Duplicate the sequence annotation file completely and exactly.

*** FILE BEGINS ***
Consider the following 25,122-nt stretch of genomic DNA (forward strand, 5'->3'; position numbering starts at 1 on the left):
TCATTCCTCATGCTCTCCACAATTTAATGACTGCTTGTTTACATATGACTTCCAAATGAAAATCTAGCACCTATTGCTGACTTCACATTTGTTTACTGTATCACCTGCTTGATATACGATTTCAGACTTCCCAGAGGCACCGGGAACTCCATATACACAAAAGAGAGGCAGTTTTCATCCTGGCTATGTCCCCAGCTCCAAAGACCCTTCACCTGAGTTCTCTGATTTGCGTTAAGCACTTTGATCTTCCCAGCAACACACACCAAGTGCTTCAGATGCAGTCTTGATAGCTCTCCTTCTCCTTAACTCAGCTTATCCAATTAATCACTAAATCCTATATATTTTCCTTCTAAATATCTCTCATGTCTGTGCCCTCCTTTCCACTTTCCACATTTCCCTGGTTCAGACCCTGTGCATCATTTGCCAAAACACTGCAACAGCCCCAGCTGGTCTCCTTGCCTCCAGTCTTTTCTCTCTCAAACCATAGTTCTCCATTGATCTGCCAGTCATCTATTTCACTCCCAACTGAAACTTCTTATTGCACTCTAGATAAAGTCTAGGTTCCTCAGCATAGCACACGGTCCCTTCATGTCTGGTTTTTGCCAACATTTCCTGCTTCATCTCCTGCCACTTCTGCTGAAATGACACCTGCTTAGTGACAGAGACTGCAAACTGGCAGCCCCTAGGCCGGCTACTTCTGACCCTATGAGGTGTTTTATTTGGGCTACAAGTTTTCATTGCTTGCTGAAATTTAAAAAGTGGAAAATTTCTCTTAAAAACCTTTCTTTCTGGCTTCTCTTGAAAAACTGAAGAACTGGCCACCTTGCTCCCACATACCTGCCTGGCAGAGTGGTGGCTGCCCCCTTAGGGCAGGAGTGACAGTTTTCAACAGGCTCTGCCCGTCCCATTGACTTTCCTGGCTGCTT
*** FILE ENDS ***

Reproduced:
Consider the following 25,122-nt stretch of genomic DNA (forward strand, 5'->3'; position numbering starts at 1 on the left):
TCATTCCTCATGCTCTCCACAATTTAATGACTGCTTGTTTACATATGACTTCCAAATGAAAATCTAGCACCTATTGCTGACTTCACATTTGTTTACTGTATCACCTGCTTGATATACGATTTCAGACTTCCCAGAGGCACCGGGAACTCCATATACACAAAAGAGAGGCAGTTTTCATCCTGGCTATGTCCCCAGCTCCAAAGACCCTTCACCTGAGTTCTCTGATTTGCGTTAAGCACTTTGATCTTCCCAGCAACACACACCAAGTGCTTCAGATGCAGTCTTGATAGCTCTCCTTCTCCTTAACTCAGCTTATCCAATTAATCACTAAATCCTATATATTTTCCTTCTAAATATCTCTCATGTCTGTGCCCTCCTTTCCACTTTCCACATTTCCCTGGTTCAGACCCTGTGCATCATTTGCCAAAACACTGCAACAGCCCCAGCTGGTCTCCTTGCCTCCAGTCTTTTCTCTCTCAAACCATAGTTCTCCATTGATCTGCCAGTCATCTATTTCACTCCCAACTGAAACTTCTTATTGCACTCTAGATAAAGTCTAGGTTCCTCAGCATAGCACACGGTCCCTTCATGTCTGGTTTTTGCCAACATTTCCTGCTTCATCTCCTGCCACTTCTGCTGAAATGACACCTGCTTAGTGACAGAGACTGCAAACTGGCAGCCCCTAGGCCGGCTACTTCTGACCCTATGAGGTGTTTTATTTGGGCTACAAGTTTTCATTGCTTGCTGAAATTTAAAAAGTGGAAAATTTCTCTTAAAAACCTTTCTTTCTGGCTTCTCTTGAAAAACTGAAGAACTGGCCACCTTGCTCCCACATACCTGCCTGGCAGAGTGGTGGCTGCCCCCTTAGGGCAGGAGTGACAGTTTTCAACAGGCTCTGCCCGTCCCATTGACTTTCCTGGCTGCTT